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Why the South is Delinquency Prone

Foreclosure and delinquency rates fell to a 12-year low in July, according to the latest loan performance data released by CoreLogic [1] recently. While 4.1 percent of mortgages were in some form of delinquency during this period, foreclosure inventory rate in July stood at 0.5 percent.

In July 2017, delinquency rates were at 4.7 percent while foreclosure inventory rate was at 0.7 percent, the report [2] indicated. Additionally, the July 2018 foreclosure inventory rate remained unchanged from April, May and June rates of this year.

Looking at the various stages of delinquency, the report revealed that the rate for early-stage delinquencies (30-59 days past due) was 1.9 percent, decreasing from 2.1 percent in July 2017. The share of mortgages that were 60-89 days past due was 0.6 percent, down slightly from 0.7 percent during the same period last year, while serious delinquency rate (90 days or more past due), including loans in foreclosure stood at 1.6 percent, down from 1.9 percent last year.

“With the national unemployment rate remaining below 4 percent since July, further declines in U.S. delinquency rates are likely in coming months,” said Dr. Frank Nothaft, Chief Economist for CoreLogic.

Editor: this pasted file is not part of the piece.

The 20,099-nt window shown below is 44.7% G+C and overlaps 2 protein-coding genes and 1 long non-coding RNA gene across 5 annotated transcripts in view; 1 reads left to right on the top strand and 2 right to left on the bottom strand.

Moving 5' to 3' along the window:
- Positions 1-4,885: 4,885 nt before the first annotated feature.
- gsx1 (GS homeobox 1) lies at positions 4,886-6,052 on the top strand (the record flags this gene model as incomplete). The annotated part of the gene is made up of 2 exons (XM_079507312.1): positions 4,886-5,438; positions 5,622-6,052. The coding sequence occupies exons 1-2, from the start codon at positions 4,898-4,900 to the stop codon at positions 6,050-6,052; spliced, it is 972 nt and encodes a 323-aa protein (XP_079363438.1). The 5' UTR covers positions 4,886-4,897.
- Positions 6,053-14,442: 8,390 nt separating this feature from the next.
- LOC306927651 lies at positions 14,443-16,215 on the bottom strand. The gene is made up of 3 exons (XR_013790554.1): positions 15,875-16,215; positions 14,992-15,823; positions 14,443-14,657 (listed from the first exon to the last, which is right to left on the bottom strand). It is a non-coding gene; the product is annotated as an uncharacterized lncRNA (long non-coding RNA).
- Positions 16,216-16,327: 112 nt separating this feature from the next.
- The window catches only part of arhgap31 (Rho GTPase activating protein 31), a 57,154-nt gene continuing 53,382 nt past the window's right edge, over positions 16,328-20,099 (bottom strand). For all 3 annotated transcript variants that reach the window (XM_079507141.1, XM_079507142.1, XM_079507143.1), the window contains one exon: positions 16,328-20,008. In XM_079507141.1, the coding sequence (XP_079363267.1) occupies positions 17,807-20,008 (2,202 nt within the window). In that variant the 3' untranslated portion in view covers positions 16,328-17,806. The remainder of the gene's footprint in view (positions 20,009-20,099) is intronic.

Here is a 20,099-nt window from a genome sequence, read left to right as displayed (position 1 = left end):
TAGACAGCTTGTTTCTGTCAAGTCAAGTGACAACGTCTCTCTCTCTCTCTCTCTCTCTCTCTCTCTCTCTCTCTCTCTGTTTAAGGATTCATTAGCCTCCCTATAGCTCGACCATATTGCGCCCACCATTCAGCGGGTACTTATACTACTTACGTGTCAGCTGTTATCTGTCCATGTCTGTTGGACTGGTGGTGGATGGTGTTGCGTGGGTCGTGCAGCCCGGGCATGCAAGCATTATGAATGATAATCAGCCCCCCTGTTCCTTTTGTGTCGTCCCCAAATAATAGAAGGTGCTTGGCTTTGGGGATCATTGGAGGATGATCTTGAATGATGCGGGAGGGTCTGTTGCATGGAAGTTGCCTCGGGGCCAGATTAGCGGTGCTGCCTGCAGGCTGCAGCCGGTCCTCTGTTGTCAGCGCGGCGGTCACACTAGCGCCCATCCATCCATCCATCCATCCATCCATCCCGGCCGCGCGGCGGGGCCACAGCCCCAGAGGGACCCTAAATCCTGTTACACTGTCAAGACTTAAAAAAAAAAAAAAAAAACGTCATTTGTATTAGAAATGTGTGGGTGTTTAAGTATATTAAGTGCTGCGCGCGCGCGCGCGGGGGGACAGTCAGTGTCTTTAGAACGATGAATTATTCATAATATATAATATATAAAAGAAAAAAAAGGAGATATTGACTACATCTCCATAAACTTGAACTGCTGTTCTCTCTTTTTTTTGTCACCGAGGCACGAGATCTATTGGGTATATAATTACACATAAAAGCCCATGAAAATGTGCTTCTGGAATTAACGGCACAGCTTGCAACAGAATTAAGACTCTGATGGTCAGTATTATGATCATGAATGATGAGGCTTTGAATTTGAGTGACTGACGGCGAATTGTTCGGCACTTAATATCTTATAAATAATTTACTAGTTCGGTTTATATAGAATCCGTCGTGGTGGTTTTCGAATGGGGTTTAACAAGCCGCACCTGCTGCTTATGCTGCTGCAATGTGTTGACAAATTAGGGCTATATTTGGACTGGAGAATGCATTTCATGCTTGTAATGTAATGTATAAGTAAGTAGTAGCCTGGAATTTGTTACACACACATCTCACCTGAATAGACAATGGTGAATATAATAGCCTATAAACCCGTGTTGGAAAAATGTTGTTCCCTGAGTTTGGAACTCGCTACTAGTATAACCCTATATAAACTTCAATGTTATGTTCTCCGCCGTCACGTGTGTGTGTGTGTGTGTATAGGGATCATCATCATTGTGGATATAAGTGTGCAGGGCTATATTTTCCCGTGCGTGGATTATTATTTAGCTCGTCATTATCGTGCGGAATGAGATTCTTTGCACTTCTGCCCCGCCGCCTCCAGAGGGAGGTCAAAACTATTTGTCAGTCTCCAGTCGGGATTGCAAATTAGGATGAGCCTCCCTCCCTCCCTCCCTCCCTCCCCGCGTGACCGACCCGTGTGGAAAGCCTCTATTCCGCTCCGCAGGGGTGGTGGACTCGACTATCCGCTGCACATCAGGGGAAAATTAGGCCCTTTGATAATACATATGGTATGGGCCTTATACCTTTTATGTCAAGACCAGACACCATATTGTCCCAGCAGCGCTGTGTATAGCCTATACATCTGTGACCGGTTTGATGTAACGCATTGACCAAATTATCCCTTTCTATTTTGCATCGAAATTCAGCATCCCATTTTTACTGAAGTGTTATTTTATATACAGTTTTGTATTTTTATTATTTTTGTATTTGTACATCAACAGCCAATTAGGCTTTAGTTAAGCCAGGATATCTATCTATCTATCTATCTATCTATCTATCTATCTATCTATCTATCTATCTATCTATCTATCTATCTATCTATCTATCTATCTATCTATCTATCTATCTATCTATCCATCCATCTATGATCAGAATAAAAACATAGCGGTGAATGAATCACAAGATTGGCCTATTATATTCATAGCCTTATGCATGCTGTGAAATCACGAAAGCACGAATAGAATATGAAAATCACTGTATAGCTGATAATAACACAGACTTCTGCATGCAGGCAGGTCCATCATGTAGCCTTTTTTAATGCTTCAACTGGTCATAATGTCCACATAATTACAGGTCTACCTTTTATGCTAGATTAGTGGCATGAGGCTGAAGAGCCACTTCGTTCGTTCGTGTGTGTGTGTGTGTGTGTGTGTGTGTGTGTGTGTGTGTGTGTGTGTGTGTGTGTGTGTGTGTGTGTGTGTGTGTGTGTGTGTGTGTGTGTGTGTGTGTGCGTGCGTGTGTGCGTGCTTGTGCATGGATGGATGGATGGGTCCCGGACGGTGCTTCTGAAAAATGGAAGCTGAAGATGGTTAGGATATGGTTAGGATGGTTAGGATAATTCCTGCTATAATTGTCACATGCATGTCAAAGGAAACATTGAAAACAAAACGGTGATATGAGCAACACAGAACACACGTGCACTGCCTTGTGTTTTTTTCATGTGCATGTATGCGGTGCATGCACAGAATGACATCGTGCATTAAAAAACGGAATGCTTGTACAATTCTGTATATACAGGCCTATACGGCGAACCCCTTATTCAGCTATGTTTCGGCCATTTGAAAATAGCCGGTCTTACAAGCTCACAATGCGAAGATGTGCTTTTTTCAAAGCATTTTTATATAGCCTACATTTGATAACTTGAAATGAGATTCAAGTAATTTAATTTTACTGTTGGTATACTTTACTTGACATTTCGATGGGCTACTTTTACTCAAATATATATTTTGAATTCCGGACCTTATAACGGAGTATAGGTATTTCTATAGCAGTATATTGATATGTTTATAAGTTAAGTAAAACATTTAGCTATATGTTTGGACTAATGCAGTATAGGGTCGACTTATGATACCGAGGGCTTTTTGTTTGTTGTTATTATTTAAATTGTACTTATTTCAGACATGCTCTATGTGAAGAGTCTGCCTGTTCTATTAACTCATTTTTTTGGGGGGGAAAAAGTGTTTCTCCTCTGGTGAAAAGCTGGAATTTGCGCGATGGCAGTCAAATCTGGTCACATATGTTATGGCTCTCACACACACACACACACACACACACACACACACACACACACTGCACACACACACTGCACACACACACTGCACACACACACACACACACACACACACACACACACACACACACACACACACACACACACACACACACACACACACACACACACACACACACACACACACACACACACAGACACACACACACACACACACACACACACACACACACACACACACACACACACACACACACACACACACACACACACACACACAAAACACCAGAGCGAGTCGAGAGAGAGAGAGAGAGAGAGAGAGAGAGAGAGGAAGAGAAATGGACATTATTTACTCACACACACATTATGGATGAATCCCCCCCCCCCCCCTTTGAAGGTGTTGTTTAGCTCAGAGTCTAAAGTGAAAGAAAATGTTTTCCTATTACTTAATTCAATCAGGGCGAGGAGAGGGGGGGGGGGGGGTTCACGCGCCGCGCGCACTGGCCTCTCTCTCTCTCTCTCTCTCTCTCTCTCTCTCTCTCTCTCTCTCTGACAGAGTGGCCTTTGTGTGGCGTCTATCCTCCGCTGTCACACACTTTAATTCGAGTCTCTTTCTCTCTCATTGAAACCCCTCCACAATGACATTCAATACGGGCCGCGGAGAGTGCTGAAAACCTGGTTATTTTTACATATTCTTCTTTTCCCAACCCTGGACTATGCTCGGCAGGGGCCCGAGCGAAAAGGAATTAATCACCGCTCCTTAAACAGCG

While none of the states recorded a year-over-year increase, CoreLogic found that several metropolitan areas in Florida and Texas that were still reeling from the impact of last year's hurricanes recorded month-over-month increases in delinquencies.

“The destruction of homes and disruption to local commerce caused by natural disasters lead to a subsequent spike in local delinquency rates, even for homes that were untouched,” Nothaft said.

In fact, that's one of the reasons that the report noted that properties in North Carolina, South Carolina, and Virginia that recently experienced damage from Hurricane Florence may be at risk for early-stage delinquency.

“We expect higher delinquency rates in the mid-Atlantic region later this year due to Hurricane Florence, which impacted nearly half a million homes in North Carolina alone. We also see increases in serious delinquency rates in Florida and Texas reflecting the damage of Hurricanes Harvey and Irma,” said Frank Martell, President and CEO of CoreLogic. “In addition, Hawaii will likely experience an increase in delinquency rates as a result of Hurricane Lane and the eruption of Kilauea.”